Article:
Dr Esti Rimmer wrote this after attending the 2001 Deir Yassin commemoration at the Peacock theatre in London. I haven’t seen her since but I hope she won’t mind my publishing this piece.
I may be one of the few Israelis who could never forget Deir Yassin for the simple reason that I could see the ruined village from my bedroom window, all through my childhood and growing up years. Every night before I went to bed I would witness one of those glorious spectacular sunsets over the Jerusalem hills and would see the red fire ball of the sun slowly descend over Deir Yassin. My window was facing west and our apartment block was on the eastern slope of the valley, opposite the village of Deir Yassin.
Our neighbourhood was made up of these new apartment blocks built in the 1950s to house new immigrants and second-generation children of immigrants or refugees of lower-middle class, hard working Israelis. Many teachers, civil servants and nurses lived on those little flats in this new and vibrant community, ironically named Yeffe Nof – “beautiful view”. The stunning view from the windows, which made up for the modesty of the flats and the lack of lifts and central heating in the cold and windy Jerusalem winters, was the view of Deir Yassin.
As children we used to roam those hills, jumping between the beautifully stoned terraces of cultivated land were almond trees, olive trees and apple trees would each year blossom and give their fruits freely to us delighted children. Such an idyllic setting our parents thought to bring us up in as a new generation of children who will fear no persecution and would be able to run around in the hot caressing sun, barefoot and carefree.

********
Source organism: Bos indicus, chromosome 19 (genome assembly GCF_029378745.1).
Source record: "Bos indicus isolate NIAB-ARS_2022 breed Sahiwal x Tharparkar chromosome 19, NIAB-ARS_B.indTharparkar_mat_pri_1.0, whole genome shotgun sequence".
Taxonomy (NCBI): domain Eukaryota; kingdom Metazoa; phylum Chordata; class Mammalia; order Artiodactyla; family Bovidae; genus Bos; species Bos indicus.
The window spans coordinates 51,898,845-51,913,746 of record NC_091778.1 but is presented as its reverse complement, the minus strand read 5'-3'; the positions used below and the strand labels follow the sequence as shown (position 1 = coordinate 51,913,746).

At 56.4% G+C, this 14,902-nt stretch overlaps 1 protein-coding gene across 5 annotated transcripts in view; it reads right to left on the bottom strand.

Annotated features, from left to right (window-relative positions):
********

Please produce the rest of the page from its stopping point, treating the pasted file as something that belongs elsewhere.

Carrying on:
However, the questions remained unanswered, who planted the trees and cultivated the valley? Certainly not our parents who were busy building a new Jerusalem, civil and urban society. And why was this village left to ruin? And where were the people? There was no one to answer these questions, not a teacher, a parent, a youth leader, not a sign, a mark, a stone to tell the story.
From my window, if you stretched your neck further south, you could see the hills on your left. The lower one Mount Hertzel Military Cemetery, the higher one Yad Vashem Holocaust Memorial. As children we would visit, every year on Memorial Day – the day before Independence Day, the military cemetery. Dressed in blue and white we would carry flowers and blue and white flags to put on the brave soldiers’ graves. We would sing songs and hear prayers recited, we would see the parents of the these soldiers with vacant looks in their eyes, often dry of tears looking at us school children from the same school their sons and daughters went to before they were sent to war. Somehow, I could always spot the bereaved parents from the rest of the adults. The way they held their bodies, their gestures, awkward, stiff, frozen, as if they were there and not there. Later they would be the parents of my friends and classmates.